APIdays Mediterranean in Barcelona Spain May 6-7 was far from just another conference. It was a unique experience to have so many talented, passionate, and dedicated professionals all in one place collaborating on APIs, microservices, and hypermedia. I had a chance to chat with Kin Lane, API Evangelist, about how the increase in API surface area is being addressed from a security perspective. Namely, what are people doing to make sure that the data and capabilities they expose through APIs are tested to be safe:
Kin Lane on API Security at APIdays Mediterranea
I also had the unique opportunity to sit next to Steve Klabnik (a.k.a. RUST overlord) who within the first 2 minutes of our conversation whipped out his Linux-powered ThinkPad and conducted most of the rest of our conversation entirely in RUST syntax. If you haven't see this programming language, you may want to reserve your next working lunch to watch this video on it.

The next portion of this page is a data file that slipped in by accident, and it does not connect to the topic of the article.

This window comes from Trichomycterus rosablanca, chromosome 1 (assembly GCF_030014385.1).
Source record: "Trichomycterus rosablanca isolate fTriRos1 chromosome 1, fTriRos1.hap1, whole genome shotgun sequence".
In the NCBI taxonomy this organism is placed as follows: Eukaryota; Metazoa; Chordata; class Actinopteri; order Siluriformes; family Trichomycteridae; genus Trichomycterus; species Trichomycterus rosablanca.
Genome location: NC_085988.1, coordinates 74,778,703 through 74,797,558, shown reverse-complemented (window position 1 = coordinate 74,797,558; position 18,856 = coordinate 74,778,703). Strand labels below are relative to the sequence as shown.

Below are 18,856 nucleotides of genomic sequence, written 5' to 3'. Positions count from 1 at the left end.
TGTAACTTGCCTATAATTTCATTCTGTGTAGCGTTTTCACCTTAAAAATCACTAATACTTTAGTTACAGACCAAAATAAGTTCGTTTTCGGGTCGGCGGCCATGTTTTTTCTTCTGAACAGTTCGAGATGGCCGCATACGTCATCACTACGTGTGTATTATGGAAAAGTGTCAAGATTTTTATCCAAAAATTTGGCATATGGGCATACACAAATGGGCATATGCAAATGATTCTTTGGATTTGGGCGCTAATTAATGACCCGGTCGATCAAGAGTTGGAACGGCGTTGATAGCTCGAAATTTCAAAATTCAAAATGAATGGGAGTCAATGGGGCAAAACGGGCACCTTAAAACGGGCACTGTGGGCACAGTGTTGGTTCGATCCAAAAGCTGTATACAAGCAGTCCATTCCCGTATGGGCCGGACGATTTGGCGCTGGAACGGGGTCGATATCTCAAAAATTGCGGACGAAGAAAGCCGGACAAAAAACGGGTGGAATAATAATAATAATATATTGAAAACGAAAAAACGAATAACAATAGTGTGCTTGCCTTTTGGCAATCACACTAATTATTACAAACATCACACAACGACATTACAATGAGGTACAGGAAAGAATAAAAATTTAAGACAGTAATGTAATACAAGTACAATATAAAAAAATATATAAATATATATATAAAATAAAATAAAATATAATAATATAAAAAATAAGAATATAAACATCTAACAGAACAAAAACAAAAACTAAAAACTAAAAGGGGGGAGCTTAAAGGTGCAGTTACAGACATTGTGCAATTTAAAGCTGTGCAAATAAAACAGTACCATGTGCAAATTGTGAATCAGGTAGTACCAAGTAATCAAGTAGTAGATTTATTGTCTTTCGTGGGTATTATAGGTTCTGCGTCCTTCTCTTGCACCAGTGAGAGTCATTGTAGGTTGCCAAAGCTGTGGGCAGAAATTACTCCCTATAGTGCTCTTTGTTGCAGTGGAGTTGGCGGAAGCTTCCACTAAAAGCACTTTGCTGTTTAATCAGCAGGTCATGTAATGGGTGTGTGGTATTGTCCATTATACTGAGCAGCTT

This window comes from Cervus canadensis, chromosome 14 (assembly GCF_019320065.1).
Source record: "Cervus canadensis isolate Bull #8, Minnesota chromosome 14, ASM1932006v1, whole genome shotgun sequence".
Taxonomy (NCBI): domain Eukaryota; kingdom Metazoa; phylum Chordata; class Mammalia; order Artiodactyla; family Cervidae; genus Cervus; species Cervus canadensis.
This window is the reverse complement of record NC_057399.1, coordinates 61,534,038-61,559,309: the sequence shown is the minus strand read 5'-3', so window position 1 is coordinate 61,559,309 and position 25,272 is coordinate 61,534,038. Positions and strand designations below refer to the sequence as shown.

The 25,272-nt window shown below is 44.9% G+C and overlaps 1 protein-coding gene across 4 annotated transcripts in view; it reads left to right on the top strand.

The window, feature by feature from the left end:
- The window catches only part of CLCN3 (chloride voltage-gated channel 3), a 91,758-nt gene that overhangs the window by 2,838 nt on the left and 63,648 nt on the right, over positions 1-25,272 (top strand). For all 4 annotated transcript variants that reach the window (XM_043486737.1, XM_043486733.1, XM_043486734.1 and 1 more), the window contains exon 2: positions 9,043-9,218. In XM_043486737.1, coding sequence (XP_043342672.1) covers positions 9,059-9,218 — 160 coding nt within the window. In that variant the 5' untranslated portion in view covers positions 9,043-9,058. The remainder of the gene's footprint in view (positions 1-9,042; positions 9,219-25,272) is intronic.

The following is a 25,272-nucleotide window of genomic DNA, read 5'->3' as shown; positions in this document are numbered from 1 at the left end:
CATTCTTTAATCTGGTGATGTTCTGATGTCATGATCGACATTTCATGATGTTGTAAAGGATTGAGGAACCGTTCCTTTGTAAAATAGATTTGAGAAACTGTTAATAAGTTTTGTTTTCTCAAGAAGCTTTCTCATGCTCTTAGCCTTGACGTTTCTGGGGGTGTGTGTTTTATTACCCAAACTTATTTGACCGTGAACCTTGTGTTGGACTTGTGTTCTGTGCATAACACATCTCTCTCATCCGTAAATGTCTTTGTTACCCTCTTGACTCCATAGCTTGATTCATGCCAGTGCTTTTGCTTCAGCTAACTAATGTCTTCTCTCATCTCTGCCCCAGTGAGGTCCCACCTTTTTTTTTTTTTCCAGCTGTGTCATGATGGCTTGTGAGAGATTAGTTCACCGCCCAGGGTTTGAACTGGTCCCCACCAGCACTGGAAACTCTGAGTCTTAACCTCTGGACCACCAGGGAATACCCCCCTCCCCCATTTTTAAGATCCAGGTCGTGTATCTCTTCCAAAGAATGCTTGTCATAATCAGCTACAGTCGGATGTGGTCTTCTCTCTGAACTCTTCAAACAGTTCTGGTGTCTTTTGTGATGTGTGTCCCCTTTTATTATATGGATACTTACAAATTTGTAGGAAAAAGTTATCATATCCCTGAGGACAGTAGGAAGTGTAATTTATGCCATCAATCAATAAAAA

Building Cities with API's
But the theme of the conferences wasn't just APIs, it was how the APIs we're building propel us further into the future. My "aha" moment was when Luis Borges Quina of APIdaze shared how many open civil APIs are available in Barcelona...and now I want to live there. Barcelona, aside from being beautiful for the scenery, is gorgeous to the high-tech community for it's forward-thinking attitude on open governance. Just ask Mark Boyd from ProgrammableWeb; Barcelona is the next API silicon valley.
For my presentation, I spoke about how Virtual APIs can significantly impact your team's ability to work independently and collaborate more when it makes sense. When a developer or operations person has to reboot a server, how does that impact testing and front-end design efforts? Why is working over VPN so complicated when it comes to distributed systems? How can going beyond simple mocks and instead providing teams with lightweight API virtualization save you time and money? My slide deck for the presentation is here and I'll post a follow-up including the video when APIdays organizers post it to YouTube.
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